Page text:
How to Improve Working Memory

How to Improve Working Memory


Those of us who have normal cognitive function rarely think about the number of tasks our brains are doing at any given time.  We drive, cook dinner, write birthday cards, and accomplish a whole host of daily activities without giving much thought to all of the information and steps that are required to carry out each task. But people with dementia, Alzheimer’s disease, and brain injuries experience cognitive decline that makes everyday tasks difficult. Although it’s not always possible to reverse the decline, working memory can often be strengthened with the help of memory occupational therapy.

What is working memory?

Working memory refers to the thoughts and information you hold in your mind so you can use them to complete a task or follow multi-step directions. Working memory is the ability to act on past memories and use the information in new situations. It helps us to learn and to build on what we already know in order to accomplish tasks and to solve problems. We use working memory many times a day, every day. We use it to cook, to bathe and dress ourselves, to engage in conversation, to follow directions, to remember phone numbers, and in many other daily activities.

Of course, we all have occasional lapses in working memory, such as when we go to the grocery store and forget two of the six things we’d planned to buy, or when we misplace our keys. These minor lapses are usually more indicative of trying to do too much at once than they are of a decline in functioning. Most of us employ strategies, such as writing grocery lists and adhering to routines to avoid or compensate for these lapses. Similar strategies are an important part of occupational therapy for memory loss.

Occupational therapy activities to improve working memory

Occupational therapy can go a long way toward helping seniors to compensate for memory loss and maintain maximum independence. Alzheimer’s disease, dementia, and mild cognitive impairment (MCI) can all affect a person’s ability to retain the information required to complete everyday tasks.  Occupational therapy can help by providing support to improve working memory and maximize on the patient’s strengths. Some of the steps an occupational therapist might take are:

  1. The reduction of anxiety, stress, and overload

  2. Establishment of clear routines

  3. Visual reminders (such as a checklist posted on the bathroom mirror in order to remind the patient about the steps to getting dressed in the morning).

  4. Activities to strengthen working memory

An experienced OT will have a wide range of activities to engage each individual patient’s interests while helping to strengthen their memory and promote independence.  Examples of working memory activities in occupational therapy include:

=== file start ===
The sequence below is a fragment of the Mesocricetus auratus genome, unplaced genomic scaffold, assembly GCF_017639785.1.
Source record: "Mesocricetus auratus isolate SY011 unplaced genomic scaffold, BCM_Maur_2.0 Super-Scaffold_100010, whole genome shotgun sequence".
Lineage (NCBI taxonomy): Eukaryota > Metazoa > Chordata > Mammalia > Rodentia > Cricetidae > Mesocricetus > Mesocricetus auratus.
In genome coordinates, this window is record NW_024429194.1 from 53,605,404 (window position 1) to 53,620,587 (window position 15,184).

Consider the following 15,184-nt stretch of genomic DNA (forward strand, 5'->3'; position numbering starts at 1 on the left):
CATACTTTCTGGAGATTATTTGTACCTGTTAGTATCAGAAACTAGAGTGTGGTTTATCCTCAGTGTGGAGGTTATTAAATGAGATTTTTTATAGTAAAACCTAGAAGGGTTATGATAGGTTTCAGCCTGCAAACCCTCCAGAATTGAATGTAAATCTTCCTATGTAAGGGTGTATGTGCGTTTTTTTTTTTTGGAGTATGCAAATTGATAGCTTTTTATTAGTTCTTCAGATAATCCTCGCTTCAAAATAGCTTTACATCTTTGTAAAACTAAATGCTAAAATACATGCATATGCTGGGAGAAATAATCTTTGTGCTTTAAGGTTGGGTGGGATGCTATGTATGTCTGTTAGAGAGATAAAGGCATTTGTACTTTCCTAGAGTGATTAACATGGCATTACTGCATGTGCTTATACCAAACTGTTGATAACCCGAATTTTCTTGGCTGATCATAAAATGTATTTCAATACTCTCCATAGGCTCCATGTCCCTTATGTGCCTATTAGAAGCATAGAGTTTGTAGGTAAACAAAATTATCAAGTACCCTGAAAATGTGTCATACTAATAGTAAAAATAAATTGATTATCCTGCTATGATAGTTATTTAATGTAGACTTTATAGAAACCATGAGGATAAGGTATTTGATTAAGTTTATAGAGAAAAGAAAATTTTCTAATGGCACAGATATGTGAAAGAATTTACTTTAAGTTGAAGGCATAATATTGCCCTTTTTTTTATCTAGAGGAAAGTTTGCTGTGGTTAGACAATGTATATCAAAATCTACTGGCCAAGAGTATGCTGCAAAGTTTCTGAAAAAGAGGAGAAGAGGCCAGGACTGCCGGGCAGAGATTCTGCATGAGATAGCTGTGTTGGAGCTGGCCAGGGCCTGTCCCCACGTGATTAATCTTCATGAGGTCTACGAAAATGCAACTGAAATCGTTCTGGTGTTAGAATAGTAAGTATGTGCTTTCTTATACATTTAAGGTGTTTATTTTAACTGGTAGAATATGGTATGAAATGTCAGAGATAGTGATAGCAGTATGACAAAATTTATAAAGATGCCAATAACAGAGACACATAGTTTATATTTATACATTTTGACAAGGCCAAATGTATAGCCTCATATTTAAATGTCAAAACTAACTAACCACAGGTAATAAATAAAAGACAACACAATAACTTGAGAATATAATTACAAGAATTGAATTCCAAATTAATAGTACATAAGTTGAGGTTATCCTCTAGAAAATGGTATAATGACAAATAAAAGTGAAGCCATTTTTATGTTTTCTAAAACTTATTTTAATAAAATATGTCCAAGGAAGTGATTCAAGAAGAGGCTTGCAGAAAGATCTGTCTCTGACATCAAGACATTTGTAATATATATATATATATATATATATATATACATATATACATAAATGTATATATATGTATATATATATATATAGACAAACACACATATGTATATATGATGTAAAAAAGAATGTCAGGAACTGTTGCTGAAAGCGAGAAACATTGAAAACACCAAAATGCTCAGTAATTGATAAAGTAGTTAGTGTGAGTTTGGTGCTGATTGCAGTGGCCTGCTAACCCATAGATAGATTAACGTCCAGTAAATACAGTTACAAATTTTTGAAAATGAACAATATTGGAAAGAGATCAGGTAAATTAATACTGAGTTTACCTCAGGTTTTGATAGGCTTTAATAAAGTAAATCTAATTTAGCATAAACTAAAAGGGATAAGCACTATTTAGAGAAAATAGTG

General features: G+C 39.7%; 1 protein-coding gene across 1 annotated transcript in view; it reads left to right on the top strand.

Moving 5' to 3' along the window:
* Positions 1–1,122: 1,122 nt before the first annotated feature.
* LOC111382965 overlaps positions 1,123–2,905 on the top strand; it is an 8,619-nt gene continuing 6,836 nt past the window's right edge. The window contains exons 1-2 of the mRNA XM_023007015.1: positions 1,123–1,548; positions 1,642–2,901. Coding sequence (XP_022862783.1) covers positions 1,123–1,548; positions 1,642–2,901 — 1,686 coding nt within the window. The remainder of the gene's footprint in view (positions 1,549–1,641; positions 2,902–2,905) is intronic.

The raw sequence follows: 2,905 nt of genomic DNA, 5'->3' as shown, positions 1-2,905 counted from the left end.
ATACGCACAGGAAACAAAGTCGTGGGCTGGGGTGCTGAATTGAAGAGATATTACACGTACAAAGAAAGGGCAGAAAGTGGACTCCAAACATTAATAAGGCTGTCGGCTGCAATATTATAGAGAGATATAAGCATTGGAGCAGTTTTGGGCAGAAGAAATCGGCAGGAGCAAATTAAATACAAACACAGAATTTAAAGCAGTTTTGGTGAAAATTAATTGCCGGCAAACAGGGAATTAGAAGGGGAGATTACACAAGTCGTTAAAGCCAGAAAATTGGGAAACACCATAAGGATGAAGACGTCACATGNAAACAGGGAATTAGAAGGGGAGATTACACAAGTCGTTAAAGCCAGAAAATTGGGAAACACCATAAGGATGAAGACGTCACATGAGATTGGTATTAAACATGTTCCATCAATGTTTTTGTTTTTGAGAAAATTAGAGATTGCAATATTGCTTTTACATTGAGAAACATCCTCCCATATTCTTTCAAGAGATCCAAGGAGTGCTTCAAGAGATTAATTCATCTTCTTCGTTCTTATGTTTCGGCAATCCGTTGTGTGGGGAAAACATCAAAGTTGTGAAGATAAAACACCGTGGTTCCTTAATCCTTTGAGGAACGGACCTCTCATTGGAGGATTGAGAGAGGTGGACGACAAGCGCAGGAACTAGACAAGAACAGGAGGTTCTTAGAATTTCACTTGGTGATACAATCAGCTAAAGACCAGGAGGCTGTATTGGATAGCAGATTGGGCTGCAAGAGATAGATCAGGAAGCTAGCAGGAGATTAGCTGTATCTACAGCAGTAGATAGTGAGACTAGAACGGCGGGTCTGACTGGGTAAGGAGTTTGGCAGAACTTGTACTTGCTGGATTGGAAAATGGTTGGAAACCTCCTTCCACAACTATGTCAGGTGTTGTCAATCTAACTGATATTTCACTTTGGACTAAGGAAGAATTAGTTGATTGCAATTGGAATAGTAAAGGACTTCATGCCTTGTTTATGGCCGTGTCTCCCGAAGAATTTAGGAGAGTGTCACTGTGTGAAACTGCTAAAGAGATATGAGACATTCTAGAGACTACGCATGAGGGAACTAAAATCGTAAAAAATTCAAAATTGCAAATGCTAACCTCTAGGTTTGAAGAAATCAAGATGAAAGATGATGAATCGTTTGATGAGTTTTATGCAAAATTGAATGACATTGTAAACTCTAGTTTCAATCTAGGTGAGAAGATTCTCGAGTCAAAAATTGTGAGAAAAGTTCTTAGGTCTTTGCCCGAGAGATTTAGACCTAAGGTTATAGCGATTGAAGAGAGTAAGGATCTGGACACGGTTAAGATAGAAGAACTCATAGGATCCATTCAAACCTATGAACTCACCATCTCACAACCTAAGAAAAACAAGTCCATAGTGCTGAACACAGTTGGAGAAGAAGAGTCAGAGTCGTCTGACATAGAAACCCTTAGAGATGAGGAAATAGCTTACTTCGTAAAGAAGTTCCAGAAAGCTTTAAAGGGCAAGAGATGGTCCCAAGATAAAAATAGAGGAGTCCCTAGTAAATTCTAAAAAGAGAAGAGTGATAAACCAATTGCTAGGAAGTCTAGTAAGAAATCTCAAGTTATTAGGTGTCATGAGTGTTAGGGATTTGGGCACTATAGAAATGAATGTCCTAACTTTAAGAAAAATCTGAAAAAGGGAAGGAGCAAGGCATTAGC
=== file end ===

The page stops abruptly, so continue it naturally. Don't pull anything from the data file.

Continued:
Image matching – Picture matching targets visual memory skills. This is an activity that can be made more or less difficult in several different ways, and the occupational therapist will help determine the best level of difficulty for each patient.

Word matching – This activity targets verbal memory skills, and like picture matching can be adjusted for various levels of difficulty.

Item categorizing – Occupational therapy activities that ask patients to put items into categories (such as “items that belong in the kitchen”) help to strengthen working memory.  They can be done with pictures, words, or household items.

Task sequencing – Following recipes, doing laundry, and setting the table are all examples of multi-step tasks. An occupational therapist might use these familiar tasks to help strengthen e a patient’s working memory.

Aerobic exercise or resistance training – This one might come as a surprise, but research suggests that resistance training and aerobic exercise an actually strengthen your brain! Some occupational therapists make it a point to engage their patients in physical activity for both body and brain health.

Bella Vista offers occupational therapy in San Diego

At Bella Vista Health Center, our occupational therapy programs are designed to help maximize functional independence and quality of life for patients with a wide range of conditions, including dementia, Alzheimer’s, and MCI. If you or someone you love is seeking occupational therapy services in a safe and nurturing environment, please give us a call at (619) 644-1000 or come visit our 5-star skilled nursing facility in Lemon Grove today.